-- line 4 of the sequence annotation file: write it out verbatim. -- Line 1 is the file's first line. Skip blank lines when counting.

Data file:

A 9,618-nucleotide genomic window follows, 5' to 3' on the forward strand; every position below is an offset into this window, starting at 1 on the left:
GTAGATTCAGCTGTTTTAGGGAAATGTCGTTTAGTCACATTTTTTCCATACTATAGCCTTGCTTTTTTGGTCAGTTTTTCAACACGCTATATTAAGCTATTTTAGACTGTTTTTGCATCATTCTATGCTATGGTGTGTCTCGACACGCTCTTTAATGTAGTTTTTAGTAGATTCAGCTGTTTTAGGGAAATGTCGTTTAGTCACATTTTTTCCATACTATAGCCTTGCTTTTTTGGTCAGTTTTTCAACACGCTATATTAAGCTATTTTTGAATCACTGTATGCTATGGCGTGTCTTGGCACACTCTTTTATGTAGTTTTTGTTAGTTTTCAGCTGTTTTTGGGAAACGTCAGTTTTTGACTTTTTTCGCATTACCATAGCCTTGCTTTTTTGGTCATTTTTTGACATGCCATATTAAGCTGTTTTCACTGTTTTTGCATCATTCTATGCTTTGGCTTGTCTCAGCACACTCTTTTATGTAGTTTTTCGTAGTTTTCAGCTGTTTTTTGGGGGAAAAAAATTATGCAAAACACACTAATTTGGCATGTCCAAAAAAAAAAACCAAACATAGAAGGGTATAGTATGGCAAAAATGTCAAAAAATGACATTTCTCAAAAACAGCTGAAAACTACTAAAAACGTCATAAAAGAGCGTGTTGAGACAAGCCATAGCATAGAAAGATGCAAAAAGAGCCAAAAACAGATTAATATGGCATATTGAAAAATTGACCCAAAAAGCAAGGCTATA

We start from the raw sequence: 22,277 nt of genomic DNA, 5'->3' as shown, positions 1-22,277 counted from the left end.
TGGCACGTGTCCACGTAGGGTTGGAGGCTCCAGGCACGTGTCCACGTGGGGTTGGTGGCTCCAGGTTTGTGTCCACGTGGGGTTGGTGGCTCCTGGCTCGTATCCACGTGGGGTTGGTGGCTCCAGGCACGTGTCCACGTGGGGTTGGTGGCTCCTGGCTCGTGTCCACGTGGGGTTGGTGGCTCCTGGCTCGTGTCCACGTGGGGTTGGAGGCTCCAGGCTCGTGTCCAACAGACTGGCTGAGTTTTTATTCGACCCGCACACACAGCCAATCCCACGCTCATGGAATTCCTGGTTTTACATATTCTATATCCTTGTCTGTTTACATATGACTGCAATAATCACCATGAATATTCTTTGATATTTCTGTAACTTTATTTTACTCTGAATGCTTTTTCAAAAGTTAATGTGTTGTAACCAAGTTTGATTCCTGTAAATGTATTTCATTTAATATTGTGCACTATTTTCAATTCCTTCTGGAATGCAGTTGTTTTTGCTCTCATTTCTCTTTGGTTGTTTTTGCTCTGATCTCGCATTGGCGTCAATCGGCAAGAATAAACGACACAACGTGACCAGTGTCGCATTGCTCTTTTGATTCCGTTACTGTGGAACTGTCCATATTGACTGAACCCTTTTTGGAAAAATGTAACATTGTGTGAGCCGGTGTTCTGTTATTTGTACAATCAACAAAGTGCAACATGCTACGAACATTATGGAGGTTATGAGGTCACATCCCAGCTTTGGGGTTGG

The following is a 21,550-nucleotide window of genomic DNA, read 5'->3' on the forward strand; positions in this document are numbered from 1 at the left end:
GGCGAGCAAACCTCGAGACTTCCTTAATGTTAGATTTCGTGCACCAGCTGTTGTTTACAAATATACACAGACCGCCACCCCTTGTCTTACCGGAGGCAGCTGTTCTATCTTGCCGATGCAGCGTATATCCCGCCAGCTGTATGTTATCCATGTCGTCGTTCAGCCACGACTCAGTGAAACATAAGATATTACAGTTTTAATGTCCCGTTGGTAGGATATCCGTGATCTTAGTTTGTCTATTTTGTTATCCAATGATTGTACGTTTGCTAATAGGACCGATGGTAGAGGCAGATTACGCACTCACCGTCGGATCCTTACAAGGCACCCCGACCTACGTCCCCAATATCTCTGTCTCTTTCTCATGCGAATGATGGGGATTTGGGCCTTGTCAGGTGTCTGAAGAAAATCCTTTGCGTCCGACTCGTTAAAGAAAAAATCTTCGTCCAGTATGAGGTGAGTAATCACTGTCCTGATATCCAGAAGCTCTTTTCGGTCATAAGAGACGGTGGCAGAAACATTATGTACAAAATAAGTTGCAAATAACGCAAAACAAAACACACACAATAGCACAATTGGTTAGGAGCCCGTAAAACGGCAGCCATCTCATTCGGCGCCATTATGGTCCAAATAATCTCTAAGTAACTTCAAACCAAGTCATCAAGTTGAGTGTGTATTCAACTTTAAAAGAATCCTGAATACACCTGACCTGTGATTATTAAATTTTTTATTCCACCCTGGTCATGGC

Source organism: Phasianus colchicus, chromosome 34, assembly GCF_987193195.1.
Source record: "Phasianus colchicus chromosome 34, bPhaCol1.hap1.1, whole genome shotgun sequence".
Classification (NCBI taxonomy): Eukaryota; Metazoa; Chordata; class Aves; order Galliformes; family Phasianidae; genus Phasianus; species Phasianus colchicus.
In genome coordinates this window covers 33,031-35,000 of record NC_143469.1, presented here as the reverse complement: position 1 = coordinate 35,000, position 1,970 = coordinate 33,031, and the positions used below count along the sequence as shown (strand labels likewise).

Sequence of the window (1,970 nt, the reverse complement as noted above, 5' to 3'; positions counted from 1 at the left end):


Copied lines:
TGGCACGTGTCCACGTAGGGTTGGAGGCTCCAGGCACGTGTCCACGTGGGGTTGGTGGCTCCAGGTTTGTGTCCACGTGGGGTTGGTGGCTCCTGGCTCGTATCCACGTGGGGTTGGTGGCTCCAGGCACGTGTCCACGTGGGGTTGGTGGCTCCTGGCTCGTGTCCACGTGGGGTTGGTGGCTCCTGGCTCGTGTCCACGTGGGGTTGGAGGCTCCAGGCTCGTGTCCAACAGACTGGCTGAGTTTTTATTCGACCCGCACACACAGCCAATCCCACGCTCATGGAATTCCTGGTTTTACATATTCTATATCCTTGTCTGTTTACATATGACTGCAATAATCACCATGAATATTCTTTGATATTTCTGTAACTTTATTTTACTCTGAATGCTTTTTCAAAAGTTAATGTGTTGTAACCAAGTTTGATTCCTGTAAATGTATTTCATTTAATATTGTGCACTATTTTCAATTCCTTCTGGAATGCAGTTGTTTTTGCTCTCATTTCTCTTTGGTTGTTTTTGCTCTGATCTCGCATTGGCGTCAATCGGCAAGAATAAACGACACAACGTGACCAGTGTCGCATTGCTCTTTTGATTCCGTTACTGTGGAACTGTCCATATTGACTGAACCCTTTTTGGAAAAATGTAACATTGTGTGAGCCGGTGTTCTGTTATTTGTACAATCAACAAAGTGCAACATGCTACGAACATTATGGAGGTTATGAGGTCACATCCCAGCTTTGGGGTTGG